CLEVELAND HEIGHTS, Ohio — It’s the end of an era for one of the longest-running independent record stores in the country.

What You Need To Know

  • First opened in 1967, Record Revolution was among the longest continuously operating independent record stores in the country

  • The store's owner announced the closing late last year

  • The owner said a decrease in customers in recent years is among his reasons for shutting down

Record Revolution in Cleveland Heights closed its doors for good Jan. 6. Shoppers filled the store from open until close after owner Rob Love made the announcement. 

“If I could have done a quarter of this business, then I would be open still,” he said. “I wouldn’t be closing.”

Spectrum News 1 first visited the store in fall 2021 and spoke with Love about its enduring legacy. 

“Thousands of record stores over the years, especially in the late ‘90s and early 2000s, shut their doors, and we were lucky enough to be able to weather that storm,” Love said then.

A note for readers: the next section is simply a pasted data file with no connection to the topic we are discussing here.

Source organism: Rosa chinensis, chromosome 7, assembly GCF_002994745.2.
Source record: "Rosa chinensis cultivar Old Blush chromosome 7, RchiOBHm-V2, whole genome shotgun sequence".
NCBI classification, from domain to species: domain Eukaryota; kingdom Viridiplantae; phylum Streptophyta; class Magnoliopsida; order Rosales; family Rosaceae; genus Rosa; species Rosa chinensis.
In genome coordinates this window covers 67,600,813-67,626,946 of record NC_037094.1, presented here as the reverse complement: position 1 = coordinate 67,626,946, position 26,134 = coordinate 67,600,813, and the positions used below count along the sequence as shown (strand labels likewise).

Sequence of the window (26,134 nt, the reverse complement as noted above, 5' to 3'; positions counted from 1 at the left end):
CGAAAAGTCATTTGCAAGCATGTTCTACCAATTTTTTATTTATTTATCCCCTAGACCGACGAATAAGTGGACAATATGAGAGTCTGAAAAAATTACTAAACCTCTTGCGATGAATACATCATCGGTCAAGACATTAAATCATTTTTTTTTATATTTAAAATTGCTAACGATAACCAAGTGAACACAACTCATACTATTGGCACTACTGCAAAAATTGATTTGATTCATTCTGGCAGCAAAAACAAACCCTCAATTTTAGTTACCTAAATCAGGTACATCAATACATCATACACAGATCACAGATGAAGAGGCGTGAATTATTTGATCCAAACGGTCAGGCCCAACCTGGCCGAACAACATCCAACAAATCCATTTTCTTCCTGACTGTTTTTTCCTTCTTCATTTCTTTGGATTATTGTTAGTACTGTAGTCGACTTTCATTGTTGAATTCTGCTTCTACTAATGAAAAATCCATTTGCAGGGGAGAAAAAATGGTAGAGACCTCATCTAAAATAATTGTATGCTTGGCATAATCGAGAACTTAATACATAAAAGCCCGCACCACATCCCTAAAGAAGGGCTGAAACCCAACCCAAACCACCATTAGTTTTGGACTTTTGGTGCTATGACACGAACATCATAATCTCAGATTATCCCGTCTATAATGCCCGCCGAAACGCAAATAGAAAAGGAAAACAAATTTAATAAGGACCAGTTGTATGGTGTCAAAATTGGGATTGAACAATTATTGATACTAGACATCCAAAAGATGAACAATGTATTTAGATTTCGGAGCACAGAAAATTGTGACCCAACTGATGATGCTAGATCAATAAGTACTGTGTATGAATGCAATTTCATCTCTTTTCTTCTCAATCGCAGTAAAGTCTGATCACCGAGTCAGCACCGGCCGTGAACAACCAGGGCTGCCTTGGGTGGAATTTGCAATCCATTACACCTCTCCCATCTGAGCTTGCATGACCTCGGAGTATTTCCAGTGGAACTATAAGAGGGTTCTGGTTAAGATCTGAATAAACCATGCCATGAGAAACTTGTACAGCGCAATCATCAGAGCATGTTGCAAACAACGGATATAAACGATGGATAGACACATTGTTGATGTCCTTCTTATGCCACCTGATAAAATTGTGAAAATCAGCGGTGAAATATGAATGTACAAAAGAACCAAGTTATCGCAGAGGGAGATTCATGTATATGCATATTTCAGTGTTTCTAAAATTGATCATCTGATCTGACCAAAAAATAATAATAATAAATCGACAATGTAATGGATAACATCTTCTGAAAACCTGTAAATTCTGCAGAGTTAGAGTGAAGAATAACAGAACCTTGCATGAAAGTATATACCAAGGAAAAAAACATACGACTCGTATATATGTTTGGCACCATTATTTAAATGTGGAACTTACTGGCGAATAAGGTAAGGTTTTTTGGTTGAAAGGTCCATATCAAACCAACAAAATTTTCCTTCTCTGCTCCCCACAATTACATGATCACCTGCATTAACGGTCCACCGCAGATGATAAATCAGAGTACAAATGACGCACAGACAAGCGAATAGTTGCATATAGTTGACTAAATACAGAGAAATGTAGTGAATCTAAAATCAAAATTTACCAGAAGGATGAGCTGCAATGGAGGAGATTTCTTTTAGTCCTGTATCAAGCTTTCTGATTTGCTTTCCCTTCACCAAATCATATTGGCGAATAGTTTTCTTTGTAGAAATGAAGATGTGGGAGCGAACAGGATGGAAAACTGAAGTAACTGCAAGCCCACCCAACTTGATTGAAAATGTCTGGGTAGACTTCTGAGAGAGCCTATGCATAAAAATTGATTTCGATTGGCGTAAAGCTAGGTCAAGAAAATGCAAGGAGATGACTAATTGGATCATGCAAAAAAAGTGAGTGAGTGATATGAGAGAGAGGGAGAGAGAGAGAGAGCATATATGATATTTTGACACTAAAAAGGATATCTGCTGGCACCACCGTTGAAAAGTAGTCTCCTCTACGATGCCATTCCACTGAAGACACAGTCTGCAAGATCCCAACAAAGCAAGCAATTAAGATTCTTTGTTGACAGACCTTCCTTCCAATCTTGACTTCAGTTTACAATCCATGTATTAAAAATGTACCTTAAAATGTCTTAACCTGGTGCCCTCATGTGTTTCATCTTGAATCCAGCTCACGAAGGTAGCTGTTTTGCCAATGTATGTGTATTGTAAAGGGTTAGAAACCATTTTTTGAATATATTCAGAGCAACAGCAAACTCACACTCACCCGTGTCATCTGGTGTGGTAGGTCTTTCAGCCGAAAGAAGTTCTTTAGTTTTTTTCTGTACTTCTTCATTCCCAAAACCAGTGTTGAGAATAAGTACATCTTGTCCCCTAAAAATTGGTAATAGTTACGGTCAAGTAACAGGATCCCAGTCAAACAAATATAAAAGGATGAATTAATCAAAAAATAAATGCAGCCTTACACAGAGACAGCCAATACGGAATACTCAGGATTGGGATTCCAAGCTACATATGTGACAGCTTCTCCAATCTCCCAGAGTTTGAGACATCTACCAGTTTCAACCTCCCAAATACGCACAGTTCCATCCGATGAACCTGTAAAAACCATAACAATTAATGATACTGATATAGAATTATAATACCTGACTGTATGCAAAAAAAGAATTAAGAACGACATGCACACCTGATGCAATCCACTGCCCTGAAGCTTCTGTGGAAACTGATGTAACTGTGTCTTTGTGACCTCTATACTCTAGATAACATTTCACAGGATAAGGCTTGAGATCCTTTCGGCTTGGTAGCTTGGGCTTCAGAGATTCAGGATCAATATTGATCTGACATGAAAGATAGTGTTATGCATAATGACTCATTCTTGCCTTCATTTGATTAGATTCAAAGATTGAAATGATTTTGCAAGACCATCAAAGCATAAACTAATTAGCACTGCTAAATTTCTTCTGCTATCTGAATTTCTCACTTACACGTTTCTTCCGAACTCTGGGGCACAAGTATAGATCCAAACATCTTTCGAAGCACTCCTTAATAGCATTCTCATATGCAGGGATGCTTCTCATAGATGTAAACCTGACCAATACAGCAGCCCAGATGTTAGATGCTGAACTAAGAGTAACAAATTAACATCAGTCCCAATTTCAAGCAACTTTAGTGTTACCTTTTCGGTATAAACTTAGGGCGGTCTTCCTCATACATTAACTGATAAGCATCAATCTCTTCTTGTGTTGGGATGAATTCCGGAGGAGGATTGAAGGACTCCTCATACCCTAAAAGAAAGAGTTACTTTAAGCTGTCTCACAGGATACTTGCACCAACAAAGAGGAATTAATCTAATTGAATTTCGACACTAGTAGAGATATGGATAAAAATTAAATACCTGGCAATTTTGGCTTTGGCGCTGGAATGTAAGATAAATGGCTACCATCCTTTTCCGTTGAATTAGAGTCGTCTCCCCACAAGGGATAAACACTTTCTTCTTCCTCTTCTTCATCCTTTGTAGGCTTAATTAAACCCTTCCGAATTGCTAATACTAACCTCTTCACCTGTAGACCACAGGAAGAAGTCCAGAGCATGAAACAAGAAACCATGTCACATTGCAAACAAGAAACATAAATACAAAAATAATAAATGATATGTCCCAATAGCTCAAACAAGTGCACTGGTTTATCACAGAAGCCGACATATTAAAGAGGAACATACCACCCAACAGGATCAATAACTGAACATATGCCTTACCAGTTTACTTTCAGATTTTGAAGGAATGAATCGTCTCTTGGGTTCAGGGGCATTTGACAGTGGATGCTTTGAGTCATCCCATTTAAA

Now, a little over a year later, those winds have changed. 

“I’ve been saying for years, if you don’t support local business, it won’t be here,” Love said. “I promise, I will shut it down. And that’s what’s going on. That’s what happened.”

Since first opening in 1967 on Coventry in Cleveland Heights, the store’s remained a fixture by not forgetting its focus.

“We always sold vinyl,” Love said. “In 1997, this was the only place to buy vinyl. If you were a vinyl person, you got it here.”

And for 35 of those years, you could find Love working at the shop. 

“We’re enjoying a huge resurgence in the interest in vinyl, of course, but for us that means there’s just more competition,” he said. 

That competition played a part in the store’s dwindling foot traffic in recent years. 

“You go to the department store, they got a rack of vinyl,” Love said. “It’s dumb. They don’t deserve that. We did this this whole time.”

Love now says he plans to enjoy retirement. 

“I’m not gonna beg people to come anymore,” he said. 

But said he doesn’t take lightly silencing this source of musical memories. 

“I grew up with the place, and I know a lot of people did, too,” he said.